Un grand-père conduit son petit-fils à la gare. Tout au long de son voyage, celui-ci découvre, de la fenêtre du train, les problèmes qui bouleversent le monde et imagine des solutions pour rendre heureux tous les enfants de la planète. Synthèse du premier volet de la collection Droits au coeur/Rights from the Heart, Voir le monde/To See the World internationalise pour les 5 à 8 ans la question des droits de l'enfant.
This animated short follows an unwanted baby who is passed from house to house until he is taken in and cared for by two homeless men. The film is the Canadian contribution to an hour-long feature film celebrating UNESCO's Year of the Child (1979). It illustrates one of the ten principles of the Declaration of Children's Rights: every child is entitled to a name and a nationality. The film took home an Oscar® for Best Animated Short Film.
This feature documentary by renowned director and cinematographer Vic Sarin is a personal yet global investigation into the history and current state of colourism: the discrimination within one ethnicity based on differences in skin tone. Sarin travels the globe to discuss this complex cross-cultural social issue with individuals whose lives it affects, including a Filipina entrepreneur whose business has flourished within the billion-dollar skin-whitening industry. Hue leads viewers on a thoughtful and surprising journey to the heart of a painful and pervasive social issue that not only polices appearance, but also class, gender, and geography.
This animated short deals with the difficult subject of antipersonnel land mines. Each year, hundreds of men, women and children are wounded or killed by these land mines. This film reveals the hideous nature of these weapons along with the complicity of the industrial nations.
A conservative Indo-Canadian family in small-town British Columbia must come to terms with a devastating secret: three sisters were sexually abused by an older relative beginning in their childhood years. After remaining silent for nearly two and a half decades, the sisters finally decide to come forward—not only to protect other young relatives, but to set an example for their daughters as well.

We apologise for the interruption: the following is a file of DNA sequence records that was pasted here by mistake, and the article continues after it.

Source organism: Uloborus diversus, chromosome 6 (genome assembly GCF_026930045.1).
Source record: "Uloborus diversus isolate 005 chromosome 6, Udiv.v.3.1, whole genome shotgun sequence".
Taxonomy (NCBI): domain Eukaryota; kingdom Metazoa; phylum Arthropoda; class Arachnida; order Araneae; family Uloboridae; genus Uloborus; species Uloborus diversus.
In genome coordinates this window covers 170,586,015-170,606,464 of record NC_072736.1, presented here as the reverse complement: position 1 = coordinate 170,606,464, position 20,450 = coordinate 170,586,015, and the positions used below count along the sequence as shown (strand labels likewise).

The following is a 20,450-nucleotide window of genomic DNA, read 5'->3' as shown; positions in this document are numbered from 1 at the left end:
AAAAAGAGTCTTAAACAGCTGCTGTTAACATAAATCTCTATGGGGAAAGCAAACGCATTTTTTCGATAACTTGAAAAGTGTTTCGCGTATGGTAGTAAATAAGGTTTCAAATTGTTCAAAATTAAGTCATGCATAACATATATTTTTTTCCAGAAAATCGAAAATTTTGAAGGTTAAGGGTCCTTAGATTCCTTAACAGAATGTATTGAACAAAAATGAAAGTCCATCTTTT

This short documentary follows Montreal filmmaker Eylem Kaftan as she travels to Turkey in an attempt to unravel the 30-year-old mystery of her aunt Guzide's murder. As she searches for clues and closure, she encounters antiquated customs in a Kurdish culture she's never known. She knows that her aunt was the victim of a senseless vendetta killing and as she ventures from village to village she pieces together the woman’s final days and closes in on the identity of her killer. Vendetta Song is produced by DLI Productions in co-production with the NFB.
Being young is tough, especially if you're Black, Latino, Arab or Asian. In a city like Montreal, you can get targeted and treated as a criminal for no good reason. Zero Tolerance reveals how deep seated prejudice can be. On one side are the city's young people, and on the other, its police force. Two worlds, two visions. Yet one of these groups is a minority, while the other wields real power. One has no voice, while the other makes life-and-death decisions.